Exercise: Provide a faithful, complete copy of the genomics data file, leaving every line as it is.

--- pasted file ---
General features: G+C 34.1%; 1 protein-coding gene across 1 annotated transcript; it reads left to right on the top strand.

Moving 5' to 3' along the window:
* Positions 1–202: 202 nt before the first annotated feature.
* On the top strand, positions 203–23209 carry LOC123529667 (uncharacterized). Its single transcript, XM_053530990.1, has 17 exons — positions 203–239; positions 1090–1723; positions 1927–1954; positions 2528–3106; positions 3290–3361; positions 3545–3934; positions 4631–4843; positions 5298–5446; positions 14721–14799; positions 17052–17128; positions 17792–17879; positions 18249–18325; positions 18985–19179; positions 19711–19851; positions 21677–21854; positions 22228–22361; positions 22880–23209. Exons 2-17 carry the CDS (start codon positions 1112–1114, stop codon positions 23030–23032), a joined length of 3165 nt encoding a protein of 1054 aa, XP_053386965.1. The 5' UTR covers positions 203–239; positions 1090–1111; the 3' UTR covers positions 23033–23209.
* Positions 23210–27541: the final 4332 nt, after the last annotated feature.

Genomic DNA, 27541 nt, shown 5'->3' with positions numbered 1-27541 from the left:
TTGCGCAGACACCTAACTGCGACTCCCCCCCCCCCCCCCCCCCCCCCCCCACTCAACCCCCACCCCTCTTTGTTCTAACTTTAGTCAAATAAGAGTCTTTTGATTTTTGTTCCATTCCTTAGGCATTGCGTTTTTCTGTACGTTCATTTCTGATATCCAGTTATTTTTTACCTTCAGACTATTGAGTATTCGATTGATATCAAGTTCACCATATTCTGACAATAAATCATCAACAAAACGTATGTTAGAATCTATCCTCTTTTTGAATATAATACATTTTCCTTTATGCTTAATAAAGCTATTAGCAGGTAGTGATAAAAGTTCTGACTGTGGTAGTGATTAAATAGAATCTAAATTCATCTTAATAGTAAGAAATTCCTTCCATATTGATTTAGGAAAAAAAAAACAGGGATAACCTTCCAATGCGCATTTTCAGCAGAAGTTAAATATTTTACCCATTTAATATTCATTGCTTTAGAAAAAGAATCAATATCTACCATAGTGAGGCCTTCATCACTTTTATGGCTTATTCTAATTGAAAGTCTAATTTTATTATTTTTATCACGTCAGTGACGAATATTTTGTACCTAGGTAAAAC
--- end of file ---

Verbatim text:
General features: G+C 34.1%; 1 protein-coding gene across 1 annotated transcript; it reads left to right on the top strand.

Moving 5' to 3' along the window:
* Positions 1–202: 202 nt before the first annotated feature.
* On the top strand, positions 203–23209 carry LOC123529667 (uncharacterized). Its single transcript, XM_053530990.1, has 17 exons — positions 203–239; positions 1090–1723; positions 1927–1954; positions 2528–3106; positions 3290–3361; positions 3545–3934; positions 4631–4843; positions 5298–5446; positions 14721–14799; positions 17052–17128; positions 17792–17879; positions 18249–18325; positions 18985–19179; positions 19711–19851; positions 21677–21854; positions 22228–22361; positions 22880–23209. Exons 2-17 carry the CDS (start codon positions 1112–1114, stop codon positions 23030–23032), a joined length of 3165 nt encoding a protein of 1054 aa, XP_053386965.1. The 5' UTR covers positions 203–239; positions 1090–1111; the 3' UTR covers positions 23033–23209.
* Positions 23210–27541: the final 4332 nt, after the last annotated feature.

Genomic DNA, 27541 nt, shown 5'->3' with positions numbered 1-27541 from the left:
TTGCGCAGACACCTAACTGCGACTCCCCCCCCCCCCCCCCCCCCCCCCCCACTCAACCCCCACCCCTCTTTGTTCTAACTTTAGTCAAATAAGAGTCTTTTGATTTTTGTTCCATTCCTTAGGCATTGCGTTTTTCTGTACGTTCATTTCTGATATCCAGTTATTTTTTACCTTCAGACTATTGAGTATTCGATTGATATCAAGTTCACCATATTCTGACAATAAATCATCAACAAAACGTATGTTAGAATCTATCCTCTTTTTGAATATAATACATTTTCCTTTATGCTTAATAAAGCTATTAGCAGGTAGTGATAAAAGTTCTGACTGTGGTAGTGATTAAATAGAATCTAAATTCATCTTAATAGTAAGAAATTCCTTCCATATTGATTTAGGAAAAAAAAAACAGGGATAACCTTCCAATGCGCATTTTCAGCAGAAGTTAAATATTTTACCCATTTAATATTCATTGCTTTAGAAAAAGAATCAATATCTACCATAGTGAGGCCTTCATCACTTTTATGGCTTATTCTAATTGAAAGTCTAATTTTATTATTTTTATCACGTCAGTGACGAATATTTTGTACCTAGGTAAAAC